Health Media ArticlesExcerpts of Key Health Media Articles in Major Media
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Europe this month rolled out new restrictions on makers of chemicals linked to cancer and other health problems, changes that are forcing U.S. industries to find new ways to produce a wide range of everyday products. The new laws in the European Union require companies to demonstrate that a chemical is safe before it enters commerce -- the opposite of policies in the United States, where regulators must prove that a chemical is harmful before it can be restricted or removed from the market. The changes come at a time when consumers are increasingly worried about the long-term consequences of chemical exposure and are agitating for more aggressive regulation. The European Union's tough stance on chemical regulation is the latest area in which the Europeans are reshaping business practices with demands that American companies either comply or lose access to a market of 27 countries and nearly 500 million people. From its crackdown on antitrust practices in the computer industry to its rigorous protection of consumer privacy, the European Union has adopted a regulatory philosophy that emphasizes the consumer. "There's a strong sense in Europe and the world at large that America is letting the market have a free ride," said Sheila Jasanoff, professor of science and technology studies at Harvard University's John F. Kennedy School of Government. "The Europeans believe . . . that being a good global citizen in an era of sustainability means you don't just charge ahead and destroy the planet without concern for what you're doing."
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Because she was planning to get pregnant, Janelle ... decided last year to go off powerful medication for stress-induced migraines in favor of a more fetus-friendly therapy. With sensors attached to her fingertips, neck, and abdomen, she spent 20 sessions learning to relax her muscles and slow her breathing and heart rate while watching a computer monitor for proof of the desired result. Eventually, she was able to do the work on her own. "The migraine pain doesn't go away completely," says the 39-year-old from Bethesda, Md., who has remained off medication since her son's birth two months ago. "But it's been greatly reduced, and I'm able to deal with it better." Like meditation and yoga, the biofeedback method that Janelle now swears by is enjoying a sort of renaissance; while it's been around for some 40 years, a growing body of research has brought it to the mainstream, indicating that it can relieve some hard-to-manage conditions exacerbated by stress. Many major hospitals and clinics, including Harvard's Brigham and Women's Hospital and Duke University Medical Center, now offer biofeedback to people with hypertension and jaw pain as well as headaches, for example. Biofeedback's major appeal is that one series of sessions purportedly teaches a set of skills you can use for lifeâ€”without side effects. And it's pre-emptive. "Biofeedback teaches you to identify early signs that stress is starting to get to you and to bring that stress reaction down before it causes physical symptoms," explains Frank Andrasik, a professor of psychology at the University of West Florida in Pensacola.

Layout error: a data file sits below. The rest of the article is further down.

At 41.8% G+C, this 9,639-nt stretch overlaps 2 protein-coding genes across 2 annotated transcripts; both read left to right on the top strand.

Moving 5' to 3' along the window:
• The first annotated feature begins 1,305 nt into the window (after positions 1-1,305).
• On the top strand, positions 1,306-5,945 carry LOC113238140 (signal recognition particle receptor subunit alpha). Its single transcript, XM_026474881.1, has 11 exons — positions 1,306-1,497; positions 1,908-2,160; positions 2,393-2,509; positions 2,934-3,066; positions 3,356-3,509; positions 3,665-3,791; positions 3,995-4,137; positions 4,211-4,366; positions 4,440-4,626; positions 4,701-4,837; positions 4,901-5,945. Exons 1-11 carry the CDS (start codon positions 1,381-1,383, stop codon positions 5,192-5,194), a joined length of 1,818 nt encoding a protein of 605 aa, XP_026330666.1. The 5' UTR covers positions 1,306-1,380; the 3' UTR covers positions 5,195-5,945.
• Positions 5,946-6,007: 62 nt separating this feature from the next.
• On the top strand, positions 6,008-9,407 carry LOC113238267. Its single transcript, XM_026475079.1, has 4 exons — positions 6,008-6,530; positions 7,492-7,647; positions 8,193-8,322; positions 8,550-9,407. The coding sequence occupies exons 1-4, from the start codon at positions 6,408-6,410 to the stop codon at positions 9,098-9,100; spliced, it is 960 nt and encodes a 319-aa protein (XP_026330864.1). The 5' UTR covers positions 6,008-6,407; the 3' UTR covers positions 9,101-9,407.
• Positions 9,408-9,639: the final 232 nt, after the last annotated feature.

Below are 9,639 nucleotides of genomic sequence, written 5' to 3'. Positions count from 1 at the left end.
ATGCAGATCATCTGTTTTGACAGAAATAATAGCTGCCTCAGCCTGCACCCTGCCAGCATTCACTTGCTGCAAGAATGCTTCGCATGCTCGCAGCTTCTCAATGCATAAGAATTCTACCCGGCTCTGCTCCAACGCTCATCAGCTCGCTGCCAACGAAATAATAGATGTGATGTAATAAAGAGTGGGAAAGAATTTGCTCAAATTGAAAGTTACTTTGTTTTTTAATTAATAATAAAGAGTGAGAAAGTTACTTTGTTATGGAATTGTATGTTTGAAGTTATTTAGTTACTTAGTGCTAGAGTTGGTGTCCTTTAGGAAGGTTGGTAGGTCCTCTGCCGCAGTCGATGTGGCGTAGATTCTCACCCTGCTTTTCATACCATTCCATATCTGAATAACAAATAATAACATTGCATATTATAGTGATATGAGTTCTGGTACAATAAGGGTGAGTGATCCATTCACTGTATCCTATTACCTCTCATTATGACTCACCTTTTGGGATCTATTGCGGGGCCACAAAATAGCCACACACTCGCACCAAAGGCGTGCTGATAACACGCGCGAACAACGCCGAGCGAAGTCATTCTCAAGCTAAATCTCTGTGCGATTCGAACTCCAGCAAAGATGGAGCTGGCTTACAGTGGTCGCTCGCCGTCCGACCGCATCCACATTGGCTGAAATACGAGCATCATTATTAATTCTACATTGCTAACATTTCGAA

Amalgam or 'silver' dental fillings contain mercury which may have neurotoxic effects on the nervous systems of developing children and fetuses, according to the U.S. Food and Drug Administration. "Pregnant women and persons who may have a health condition that makes them more sensitive to mercury exposure, including individuals with existing high levels of mercury bioburden, should not avoid seeking dental care, but should discuss options with their health practitioner," the agency said in the udpated "Question and Answer" fact sheet about dental amalgams. The FDA will issue a more specific rule next year for fillings that contain mercury, FDA spokeswoman Peper Long [said]. Dental amalgam, which is made up of liquid mercury and a powder containing silver, tin, copper, zinc and other metals, has long been used to fill or restore teeth that have cavities. The mercury concentration in dental amalgams is generally about 50 percent by weight, while the silver concentration ranges from 20 to 35 percent, according to the FDA.